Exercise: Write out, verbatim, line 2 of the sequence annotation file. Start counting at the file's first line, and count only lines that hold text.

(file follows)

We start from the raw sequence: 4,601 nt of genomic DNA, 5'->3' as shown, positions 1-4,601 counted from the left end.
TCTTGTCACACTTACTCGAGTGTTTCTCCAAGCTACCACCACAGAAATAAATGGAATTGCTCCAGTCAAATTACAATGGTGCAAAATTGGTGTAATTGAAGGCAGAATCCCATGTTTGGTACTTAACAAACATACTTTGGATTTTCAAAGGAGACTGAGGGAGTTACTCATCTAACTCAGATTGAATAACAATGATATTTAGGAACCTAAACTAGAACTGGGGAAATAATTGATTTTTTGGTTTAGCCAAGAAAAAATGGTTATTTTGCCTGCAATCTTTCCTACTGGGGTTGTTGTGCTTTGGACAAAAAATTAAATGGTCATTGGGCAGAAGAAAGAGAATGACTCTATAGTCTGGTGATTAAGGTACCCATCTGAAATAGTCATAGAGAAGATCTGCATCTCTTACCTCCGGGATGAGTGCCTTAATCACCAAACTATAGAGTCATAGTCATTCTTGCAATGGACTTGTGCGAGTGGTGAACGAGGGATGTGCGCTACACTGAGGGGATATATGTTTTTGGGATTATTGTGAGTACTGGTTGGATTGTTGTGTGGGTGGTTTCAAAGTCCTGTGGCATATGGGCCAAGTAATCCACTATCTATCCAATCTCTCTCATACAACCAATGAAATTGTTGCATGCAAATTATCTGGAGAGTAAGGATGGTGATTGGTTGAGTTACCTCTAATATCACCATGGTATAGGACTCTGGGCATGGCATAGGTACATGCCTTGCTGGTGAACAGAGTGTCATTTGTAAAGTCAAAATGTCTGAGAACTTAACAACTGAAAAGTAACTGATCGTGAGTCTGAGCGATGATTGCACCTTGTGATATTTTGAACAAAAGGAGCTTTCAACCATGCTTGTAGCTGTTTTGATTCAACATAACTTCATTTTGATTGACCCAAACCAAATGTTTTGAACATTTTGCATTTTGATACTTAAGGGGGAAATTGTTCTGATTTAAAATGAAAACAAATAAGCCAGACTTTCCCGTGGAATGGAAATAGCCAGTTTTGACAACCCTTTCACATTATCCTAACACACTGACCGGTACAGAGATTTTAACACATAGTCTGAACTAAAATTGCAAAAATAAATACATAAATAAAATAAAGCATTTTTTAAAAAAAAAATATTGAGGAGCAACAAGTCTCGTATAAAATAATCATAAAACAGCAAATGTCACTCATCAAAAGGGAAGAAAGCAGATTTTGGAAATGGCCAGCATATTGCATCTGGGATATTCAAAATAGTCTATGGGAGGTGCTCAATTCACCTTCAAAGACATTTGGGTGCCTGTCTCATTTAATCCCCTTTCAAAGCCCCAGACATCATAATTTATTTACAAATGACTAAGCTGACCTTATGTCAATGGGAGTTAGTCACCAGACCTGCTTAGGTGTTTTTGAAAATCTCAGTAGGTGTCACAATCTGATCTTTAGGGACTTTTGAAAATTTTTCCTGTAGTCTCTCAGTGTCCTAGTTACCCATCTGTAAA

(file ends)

TCTTGTCACACTTACTCGAGTGTTTCTCCAAGCTACCACCACAGAAATAAATGGAATTGCTCCAGTCAAATTACAATGGTGCAAAATTGGTGTAATTGAAGGCAGAATCCCATGTTTGGTACTTAACAAACATACTTTGGATTTTCAAAGGAGACTGAGGGAGTTACTCATCTAACTCAGATTGAATAACAATGATATTTAGGAACCTAAACTAGAACTGGGGAAATAATTGATTTTTTGGTTTAGCCAAGAAAAAATGGTTATTTTGCCTGCAATCTTTCCTACTGGGGTTGTTGTGCTTTGGACAAAAAATTAAATGGTCATTGGGCAGAAGAAAGAGAATGACTCTATAGTCTGGTGATTAAGGTACCCATCTGAAATAGTCATAGAGAAGATCTGCATCTCTTACCTCCGGGATGAGTGCCTTAATCACCAAACTATAGAGTCATAGTCATTCTTGCAATGGACTTGTGCGAGTGGTGAACGAGGGATGTGCGCTACACTGAGGGGATATATGTTTTTGGGATTATTGTGAGTACTGGTTGGATTGTTGTGTGGGTGGTTTCAAAGTCCTGTGGCATATGGGCCAAGTAATCCACTATCTATCCAATCTCTCTCATACAACCAATGAAATTGTTGCATGCAAATTATCTGGAGAGTAAGGATGGTGATTGGTTGAGTTACCTCTAATATCACCATGGTATAGGACTCTGGGCATGGCATAGGTACATGCCTTGCTGGTGAACAGAGTGTCATTTGTAAAGTCAAAATGTCTGAGAACTTAACAACTGAAAAGTAACTGATCGTGAGTCTGAGCGATGATTGCACCTTGTGATATTTTGAACAAAAGGAGCTTTCAACCATGCTTGTAGCTGTTTTGATTCAACATAACTTCATTTTGATTGACCCAAACCAAATGTTTTGAACATTTTGCATTTTGATACTTAAGGGGGAAATTGTTCTGATTTAAAATGAAAACAAATAAGCCAGACTTTCCCGTGGAATGGAAATAGCCAGTTTTGACAACCCTTTCACATTATCCTAACACACTGACCGGTACAGAGATTTTAACACATAGTCTGAACTAAAATTGCAAAAATAAATACATAAATAAAATAAAGCATTTTTTAAAAAAAAAATATTGAGGAGCAACAAGTCTCGTATAAAATAATCATAAAACAGCAAATGTCACTCATCAAAAGGGAAGAAAGCAGATTTTGGAAATGGCCAGCATATTGCATCTGGGATATTCAAAATAGTCTATGGGAGGTGCTCAATTCACCTTCAAAGACATTTGGGTGCCTGTCTCATTTAATCCCCTTTCAAAGCCCCAGACATCATAATTTATTTACAAATGACTAAGCTGACCTTATGTCAATGGGAGTTAGTCACCAGACCTGCTTAGGTGTTTTTGAAAATCTCAGTAGGTGTCACAATCTGATCTTTAGGGACTTTTGAAAATTTTTCCTGTAGTCTCTCAGTGTCCTAGTTACCCATCTGTAAA